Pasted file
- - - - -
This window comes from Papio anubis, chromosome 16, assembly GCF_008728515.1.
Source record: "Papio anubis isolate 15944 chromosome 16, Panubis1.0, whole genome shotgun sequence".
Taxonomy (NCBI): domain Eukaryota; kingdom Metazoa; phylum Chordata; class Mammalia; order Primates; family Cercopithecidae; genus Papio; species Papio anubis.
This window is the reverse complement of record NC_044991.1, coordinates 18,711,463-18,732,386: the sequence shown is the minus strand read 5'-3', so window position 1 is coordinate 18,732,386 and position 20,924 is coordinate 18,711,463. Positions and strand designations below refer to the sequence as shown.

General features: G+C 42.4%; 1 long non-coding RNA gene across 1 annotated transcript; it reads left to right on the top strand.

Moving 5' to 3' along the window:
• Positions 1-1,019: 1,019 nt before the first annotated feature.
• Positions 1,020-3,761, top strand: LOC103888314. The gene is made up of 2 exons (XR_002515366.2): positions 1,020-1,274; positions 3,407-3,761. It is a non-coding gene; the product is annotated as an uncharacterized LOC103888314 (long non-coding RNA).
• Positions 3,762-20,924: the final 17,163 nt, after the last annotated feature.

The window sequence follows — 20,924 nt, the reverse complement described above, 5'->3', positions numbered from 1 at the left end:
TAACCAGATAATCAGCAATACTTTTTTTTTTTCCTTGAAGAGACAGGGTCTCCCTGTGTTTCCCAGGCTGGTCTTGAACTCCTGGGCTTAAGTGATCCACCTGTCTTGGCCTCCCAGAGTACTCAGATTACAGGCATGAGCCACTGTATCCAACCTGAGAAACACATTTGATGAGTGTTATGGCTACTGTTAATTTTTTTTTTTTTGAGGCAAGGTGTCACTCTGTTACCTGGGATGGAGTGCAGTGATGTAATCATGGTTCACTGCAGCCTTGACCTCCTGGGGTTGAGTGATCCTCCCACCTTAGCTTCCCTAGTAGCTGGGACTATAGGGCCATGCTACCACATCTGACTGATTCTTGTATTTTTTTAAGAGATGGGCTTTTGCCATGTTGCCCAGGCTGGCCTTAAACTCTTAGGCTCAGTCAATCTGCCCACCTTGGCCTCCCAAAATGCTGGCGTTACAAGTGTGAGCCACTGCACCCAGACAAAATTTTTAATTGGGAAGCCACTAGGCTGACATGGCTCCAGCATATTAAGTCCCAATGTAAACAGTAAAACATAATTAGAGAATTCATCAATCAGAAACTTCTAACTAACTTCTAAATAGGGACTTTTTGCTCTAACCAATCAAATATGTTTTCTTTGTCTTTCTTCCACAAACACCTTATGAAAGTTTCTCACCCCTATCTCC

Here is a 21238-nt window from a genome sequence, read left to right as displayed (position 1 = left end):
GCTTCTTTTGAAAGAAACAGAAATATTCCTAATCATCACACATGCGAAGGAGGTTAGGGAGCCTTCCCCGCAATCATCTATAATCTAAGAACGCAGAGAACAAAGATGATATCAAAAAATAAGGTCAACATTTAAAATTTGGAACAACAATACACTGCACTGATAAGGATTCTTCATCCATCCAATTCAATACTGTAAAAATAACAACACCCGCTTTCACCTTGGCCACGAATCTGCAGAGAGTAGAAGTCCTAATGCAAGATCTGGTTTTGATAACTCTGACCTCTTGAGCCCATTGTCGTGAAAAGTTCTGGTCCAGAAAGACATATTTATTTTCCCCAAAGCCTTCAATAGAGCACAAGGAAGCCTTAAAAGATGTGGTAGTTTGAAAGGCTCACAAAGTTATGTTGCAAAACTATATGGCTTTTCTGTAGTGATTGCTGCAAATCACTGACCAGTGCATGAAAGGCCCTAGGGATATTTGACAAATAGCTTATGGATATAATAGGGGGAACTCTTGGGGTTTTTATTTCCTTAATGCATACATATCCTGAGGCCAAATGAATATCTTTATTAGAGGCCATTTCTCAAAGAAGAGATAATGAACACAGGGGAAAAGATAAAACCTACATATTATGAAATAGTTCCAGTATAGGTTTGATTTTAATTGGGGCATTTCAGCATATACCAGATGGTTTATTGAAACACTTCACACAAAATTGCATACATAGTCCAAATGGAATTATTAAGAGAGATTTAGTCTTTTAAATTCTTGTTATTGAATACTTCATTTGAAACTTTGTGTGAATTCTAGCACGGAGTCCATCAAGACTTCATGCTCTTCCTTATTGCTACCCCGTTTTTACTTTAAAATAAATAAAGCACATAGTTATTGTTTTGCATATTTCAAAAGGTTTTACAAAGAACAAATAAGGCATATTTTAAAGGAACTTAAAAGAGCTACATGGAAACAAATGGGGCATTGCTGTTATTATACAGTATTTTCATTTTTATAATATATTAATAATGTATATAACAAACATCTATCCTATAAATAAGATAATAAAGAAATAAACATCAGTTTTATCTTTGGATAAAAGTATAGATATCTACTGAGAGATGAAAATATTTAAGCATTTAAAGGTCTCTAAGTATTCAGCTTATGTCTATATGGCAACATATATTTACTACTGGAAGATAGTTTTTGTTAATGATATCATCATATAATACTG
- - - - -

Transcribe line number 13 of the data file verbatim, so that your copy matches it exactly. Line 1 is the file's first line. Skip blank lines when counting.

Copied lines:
GCTTCTTTTGAAAGAAACAGAAATATTCCTAATCATCACACATGCGAAGGAGGTTAGGGAGCCTTCCCCGCAATCATCTATAATCTAAGAACGCAGAGAACAAAGATGATATCAAAAAATAAGGTCAACATTTAAAATTTGGAACAACAATACACTGCACTGATAAGGATTCTTCATCCATCCAATTCAATACTGTAAAAATAACAACACCCGCTTTCACCTTGGCCACGAATCTGCAGAGAGTAGAAGTCCTAATGCAAGATCTGGTTTTGATAACTCTGACCTCTTGAGCCCATTGTCGTGAAAAGTTCTGGTCCAGAAAGACATATTTATTTTCCCCAAAGCCTTCAATAGAGCACAAGGAAGCCTTAAAAGATGTGGTAGTTTGAAAGGCTCACAAAGTTATGTTGCAAAACTATATGGCTTTTCTGTAGTGATTGCTGCAAATCACTGACCAGTGCATGAAAGGCCCTAGGGATATTTGACAAATAGCTTATGGATATAATAGGGGGAACTCTTGGGGTTTTTATTTCCTTAATGCATACATATCCTGAGGCCAAATGAATATCTTTATTAGAGGCCATTTCTCAAAGAAGAGATAATGAACACAGGGGAAAAGATAAAACCTACATATTATGAAATAGTTCCAGTATAGGTTTGATTTTAATTGGGGCATTTCAGCATATACCAGATGGTTTATTGAAACACTTCACACAAAATTGCATACATAGTCCAAATGGAATTATTAAGAGAGATTTAGTCTTTTAAATTCTTGTTATTGAATACTTCATTTGAAACTTTGTGTGAATTCTAGCACGGAGTCCATCAAGACTTCATGCTCTTCCTTATTGCTACCCCGTTTTTACTTTAAAATAAATAAAGCACATAGTTATTGTTTTGCATATTTCAAAAGGTTTTACAAAGAACAAATAAGGCATATTTTAAAGGAACTTAAAAGAGCTACATGGAAACAAATGGGGCATTGCTGTTATTATACAGTATTTTCATTTTTATAATATATTAATAATGTATATAACAAACATCTATCCTATAAATAAGATAATAAAGAAATAAACATCAGTTTTATCTTTGGATAAAAGTATAGATATCTACTGAGAGATGAAAATATTTAAGCATTTAAAGGTCTCTAAGTATTCAGCTTATGTCTATATGGCAACATATATTTACTACTGGAAGATAGTTTTTGTTAATGATATCATCATATAATACTG